Saturday, December 24, 2011

Frost protection can be beautiful

The Thursday night weather forecast called for a low of 25°F—the lowest temperature of the season thus far. While all of our outdoor succulents are hardy to 28°F, some start to get damaged at 25°. Three degrees make a big difference for some plants, including our large Agave desmettiana ‘Variegeta’ which got damaged two winters ago at 26°F when I accidentally left it unprotected.

On Thursday afternoon, we draped incandescent holiday lights over our succulent bed, including a net like this one, and then added frost blankets. To make sure the blankets stayed in place, we weighted them down with rocks and other objects (like the saucer in the photo below).

When the lights came on in the evening, I was surprised by how festive the lights looked, creating interesting shadows under the blankets.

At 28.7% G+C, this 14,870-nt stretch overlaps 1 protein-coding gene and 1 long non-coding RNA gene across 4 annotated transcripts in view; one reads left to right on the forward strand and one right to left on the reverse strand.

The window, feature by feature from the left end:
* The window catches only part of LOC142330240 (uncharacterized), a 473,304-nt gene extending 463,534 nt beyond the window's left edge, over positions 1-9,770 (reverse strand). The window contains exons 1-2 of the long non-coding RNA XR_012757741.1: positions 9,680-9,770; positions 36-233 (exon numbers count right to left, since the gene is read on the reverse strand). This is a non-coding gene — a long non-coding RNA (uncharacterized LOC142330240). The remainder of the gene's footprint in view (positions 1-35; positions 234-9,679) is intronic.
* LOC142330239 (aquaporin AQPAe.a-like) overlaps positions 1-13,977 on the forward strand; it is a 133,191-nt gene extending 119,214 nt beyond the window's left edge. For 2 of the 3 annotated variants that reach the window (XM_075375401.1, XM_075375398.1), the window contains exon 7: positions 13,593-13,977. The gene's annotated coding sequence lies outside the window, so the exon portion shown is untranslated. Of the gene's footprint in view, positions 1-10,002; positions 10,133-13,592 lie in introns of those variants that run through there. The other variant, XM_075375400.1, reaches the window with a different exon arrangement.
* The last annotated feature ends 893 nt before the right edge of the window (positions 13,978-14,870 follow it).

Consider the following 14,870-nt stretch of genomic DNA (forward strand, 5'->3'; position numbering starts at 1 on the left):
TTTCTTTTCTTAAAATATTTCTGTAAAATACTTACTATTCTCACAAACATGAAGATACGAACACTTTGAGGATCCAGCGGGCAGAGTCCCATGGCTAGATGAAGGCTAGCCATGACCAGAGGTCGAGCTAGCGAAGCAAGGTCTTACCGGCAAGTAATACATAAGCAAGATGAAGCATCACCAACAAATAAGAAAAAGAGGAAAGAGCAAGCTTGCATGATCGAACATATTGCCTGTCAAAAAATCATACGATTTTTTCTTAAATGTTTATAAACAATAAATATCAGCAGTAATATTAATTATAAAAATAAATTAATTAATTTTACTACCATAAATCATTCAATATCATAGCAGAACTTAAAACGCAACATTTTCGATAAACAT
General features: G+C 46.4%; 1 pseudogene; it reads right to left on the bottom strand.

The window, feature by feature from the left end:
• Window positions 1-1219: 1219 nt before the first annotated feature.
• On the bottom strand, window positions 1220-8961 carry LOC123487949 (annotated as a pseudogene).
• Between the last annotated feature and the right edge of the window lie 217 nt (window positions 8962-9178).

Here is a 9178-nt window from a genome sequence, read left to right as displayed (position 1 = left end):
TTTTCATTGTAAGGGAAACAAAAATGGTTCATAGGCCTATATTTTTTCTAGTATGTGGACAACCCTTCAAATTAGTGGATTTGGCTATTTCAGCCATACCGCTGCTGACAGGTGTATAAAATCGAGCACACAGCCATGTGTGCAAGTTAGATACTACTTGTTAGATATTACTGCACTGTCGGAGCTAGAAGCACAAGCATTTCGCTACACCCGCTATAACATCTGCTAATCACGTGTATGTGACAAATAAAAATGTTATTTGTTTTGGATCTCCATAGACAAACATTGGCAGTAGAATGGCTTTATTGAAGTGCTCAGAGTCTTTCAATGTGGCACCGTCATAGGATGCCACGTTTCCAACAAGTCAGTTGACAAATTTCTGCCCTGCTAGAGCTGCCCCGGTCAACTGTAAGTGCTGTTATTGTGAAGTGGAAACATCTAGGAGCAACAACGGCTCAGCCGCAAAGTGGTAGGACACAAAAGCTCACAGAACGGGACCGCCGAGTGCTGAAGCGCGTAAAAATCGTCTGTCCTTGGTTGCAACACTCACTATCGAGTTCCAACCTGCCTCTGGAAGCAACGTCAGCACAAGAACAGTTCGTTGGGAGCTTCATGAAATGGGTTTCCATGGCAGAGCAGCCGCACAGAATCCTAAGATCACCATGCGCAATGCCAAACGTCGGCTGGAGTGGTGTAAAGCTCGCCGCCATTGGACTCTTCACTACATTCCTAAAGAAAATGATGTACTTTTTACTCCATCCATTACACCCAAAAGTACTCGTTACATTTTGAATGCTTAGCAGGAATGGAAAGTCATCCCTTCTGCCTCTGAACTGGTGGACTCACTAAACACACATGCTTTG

111222_fy_succ_bed_night
 
111222_frost_net
 
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I had run out of frost blankets to cover my prized cow-horn agave (Agave bovicornuta) so I moved it up against the house and draped lights over it. Doesn’t it look like the succulent version of a Christmas tree?

111222_agave_bovicornua_with_lights
 

A temperature check on Friday morning revealed that the nighttime low had “only” been 28°F—whew! I’m leaving the frost blankets and lights up until after the holidays in case Santa decides to send another cold front our way. That way I’ll be prepared and won’t have to scramble. After all, Christmas is supposed to be peaceful and relaxed!

2 comments:

  1. Pretty! Do you ever get burns on the succulents from the lights?

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  2. Not in previous years. The net really helps because it keeps most of the lights away from the plants. I'll report back when I remove the lights early next week. Our cold spell should be over by then.

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